Millennium Post

Triumph of hate?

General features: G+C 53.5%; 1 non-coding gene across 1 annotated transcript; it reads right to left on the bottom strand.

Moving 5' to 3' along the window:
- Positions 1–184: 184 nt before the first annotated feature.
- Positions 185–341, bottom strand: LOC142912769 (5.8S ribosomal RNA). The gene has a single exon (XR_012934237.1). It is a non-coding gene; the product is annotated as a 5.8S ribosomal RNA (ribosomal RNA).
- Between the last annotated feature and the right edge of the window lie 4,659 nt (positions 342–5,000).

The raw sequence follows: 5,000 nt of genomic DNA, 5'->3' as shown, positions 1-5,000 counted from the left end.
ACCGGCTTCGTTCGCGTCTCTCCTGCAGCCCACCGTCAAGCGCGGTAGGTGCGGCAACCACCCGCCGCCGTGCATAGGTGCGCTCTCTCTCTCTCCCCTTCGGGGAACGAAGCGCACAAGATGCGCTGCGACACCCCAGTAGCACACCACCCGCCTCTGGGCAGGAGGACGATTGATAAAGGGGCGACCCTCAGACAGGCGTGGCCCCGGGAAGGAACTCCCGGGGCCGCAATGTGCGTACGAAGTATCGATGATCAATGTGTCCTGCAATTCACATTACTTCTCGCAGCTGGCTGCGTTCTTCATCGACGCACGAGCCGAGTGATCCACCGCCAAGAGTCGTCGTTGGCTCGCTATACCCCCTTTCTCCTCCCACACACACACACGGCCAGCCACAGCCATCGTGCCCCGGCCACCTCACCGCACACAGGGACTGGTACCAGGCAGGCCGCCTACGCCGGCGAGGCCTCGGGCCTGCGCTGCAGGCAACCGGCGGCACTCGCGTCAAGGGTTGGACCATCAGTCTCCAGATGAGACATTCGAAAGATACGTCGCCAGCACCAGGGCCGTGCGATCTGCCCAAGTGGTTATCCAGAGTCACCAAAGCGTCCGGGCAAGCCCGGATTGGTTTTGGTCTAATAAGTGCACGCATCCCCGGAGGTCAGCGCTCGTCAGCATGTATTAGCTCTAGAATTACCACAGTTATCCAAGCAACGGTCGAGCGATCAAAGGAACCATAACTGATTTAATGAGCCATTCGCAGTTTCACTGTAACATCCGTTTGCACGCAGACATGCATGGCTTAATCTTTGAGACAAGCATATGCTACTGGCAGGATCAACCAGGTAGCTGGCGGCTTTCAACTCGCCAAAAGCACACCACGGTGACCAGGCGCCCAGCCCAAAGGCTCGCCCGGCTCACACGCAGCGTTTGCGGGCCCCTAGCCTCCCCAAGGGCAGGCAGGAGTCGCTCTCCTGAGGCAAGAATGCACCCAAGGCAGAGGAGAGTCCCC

The gruesome murder of Kanhaiya Lal in Udaipur is a big blot on India's secular outlook and its age-old legacy of communal coexistence. It is difficult to see the murder purely through the lens of a legal crime, as the killers' misplaced intent to 'defend Islam' was enunciated in the clearest terms. There's no doubt that the killers deserve strictest punishment allowed under law but one must not err to put the entire blame of the ongoing communal frenzy only upon the two persons. The communal cauldron we have dragged ourselves into is a culmination of years of religious bigotry practiced by individuals and institutions holding extremist ideologies. Being in majority, and emboldened by a majority-appeasing government, a faction of extremist Hindus has been unleashing terror upon the Muslim community — through words, and sometimes in action. Now that extremists from the Muslim community are reciprocating heinously, a win-win situation appears to have been created for the divisive forces who stand to gain politically or otherwise from the communal rift. For someone to win, some other must lose! Unfortunately, on the losing side are the people of India — including Hindus and Muslims collectively. It must explicitly be made clear that we have not yet reached a point of mass fanaticism, but we may soon do so if we fail in our responsibility of countering hate through love. The two murderers are said to be associated with a particular religious group and their actions can't be generalised to entire Muslim community. Unfortunately, this already appears to have been done directly or indirectly. Even before detailed specifics of killers started coming out, many among Muslim community and secular Hindus began responding with a veiled spirit of justification and an inexplicable sense of emergency. Has India regressed back to the point where more than the crime, the religion, caste and creed of the criminal becomes important? If yes, it needs to be ascertained who have led us to this disgraceful situation. Particular incidents of violence — be it from a Hindu bigot or a Muslim — can no longer be seen in isolation. The tensile environment will have to be factored in. Violence is in the air and one can feel it on his/her skin. Alfred Hitchcock once said, though in a very different context, "there is no terror in the bang, it is in the anticipation of it." To be living with a persistent sense of fear and retribution is not the fate that Indians deserve. It is too big a cost to serve the political opportunism of a selected few. Politics can be a medium of positive change but when it itself becomes a vehicle of hate propagation, then the responsibility of countering it through love and mutual understanding comes down to the citizens — the ultimate masters. The state, at the same time, cannot abdicate its responsibility of maintaining law and order. Rajasthan police failed badly in heeding to the warning presented by Kanhaiya Lal himself. It couldn't understand the gravity of the problem. Udaipur killing is a hurting lesson for police across India to accord due importance to cases related to communal conflicts. The state machinery needs to come out of the farcical notion of communal harmony — things have changed in reality and they must be accepted. The Rajasthan government swiftly brought the situation under control but the lost life won't turn back! Considering the hurt sentiments of the people, Rajasthan CM has appealed for peace from protestors. With due respect to the people genuinely aggrieved by the incident, Rajasthan government must take firm action against those deliberately inflating the sensitive issue to gain political mileage. It is shameful that certain groups are hell bent on political game-scoring — even if it leads to worsening of the situation on the ground. It is hoped that the state government will maintain its swiftness towards delivering justice to the kins of Kanhaiya Lal. Also, people who may be vulnerable to such attacks must be provided due protection. Primary intent of the murderers, in the guise of defending Islam, was to terrorise people. Thanks to the weakened communal fabric of our country, their purpose is partly served. Udaipur killing should prompt people to reflect upon the direction they are led towards. If it fails to do so, people should brace up for more.

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